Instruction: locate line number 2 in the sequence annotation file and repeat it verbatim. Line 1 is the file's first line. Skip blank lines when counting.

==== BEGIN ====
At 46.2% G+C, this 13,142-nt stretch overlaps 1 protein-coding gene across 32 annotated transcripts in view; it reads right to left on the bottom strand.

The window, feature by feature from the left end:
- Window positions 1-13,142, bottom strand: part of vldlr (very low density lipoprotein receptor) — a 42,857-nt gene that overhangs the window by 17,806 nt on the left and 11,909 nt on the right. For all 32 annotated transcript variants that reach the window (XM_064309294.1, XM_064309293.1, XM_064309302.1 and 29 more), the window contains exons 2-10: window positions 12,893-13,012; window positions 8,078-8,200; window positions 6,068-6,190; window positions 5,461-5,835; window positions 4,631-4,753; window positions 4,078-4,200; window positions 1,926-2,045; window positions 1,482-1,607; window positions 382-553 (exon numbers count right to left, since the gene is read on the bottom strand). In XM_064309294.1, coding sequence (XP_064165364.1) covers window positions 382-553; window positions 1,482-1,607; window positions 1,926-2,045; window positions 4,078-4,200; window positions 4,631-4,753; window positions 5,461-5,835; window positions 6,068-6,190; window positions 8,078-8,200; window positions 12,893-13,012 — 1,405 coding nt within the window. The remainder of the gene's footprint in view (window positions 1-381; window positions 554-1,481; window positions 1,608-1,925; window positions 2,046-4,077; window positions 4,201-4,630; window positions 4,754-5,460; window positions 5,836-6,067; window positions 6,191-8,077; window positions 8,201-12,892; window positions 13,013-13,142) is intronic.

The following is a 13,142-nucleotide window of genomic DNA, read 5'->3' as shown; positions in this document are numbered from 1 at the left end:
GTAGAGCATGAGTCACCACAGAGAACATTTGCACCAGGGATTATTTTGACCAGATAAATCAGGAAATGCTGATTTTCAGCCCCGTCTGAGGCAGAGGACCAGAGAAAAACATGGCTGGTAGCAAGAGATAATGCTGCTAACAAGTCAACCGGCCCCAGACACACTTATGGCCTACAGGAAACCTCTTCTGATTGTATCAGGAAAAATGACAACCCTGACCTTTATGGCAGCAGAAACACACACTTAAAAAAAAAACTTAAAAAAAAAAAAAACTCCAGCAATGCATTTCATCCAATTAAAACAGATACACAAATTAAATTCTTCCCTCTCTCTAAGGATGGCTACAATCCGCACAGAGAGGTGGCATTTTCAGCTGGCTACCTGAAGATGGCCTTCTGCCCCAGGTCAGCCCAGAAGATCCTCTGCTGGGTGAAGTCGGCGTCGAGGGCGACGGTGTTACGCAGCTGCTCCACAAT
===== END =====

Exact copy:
The window, feature by feature from the left end: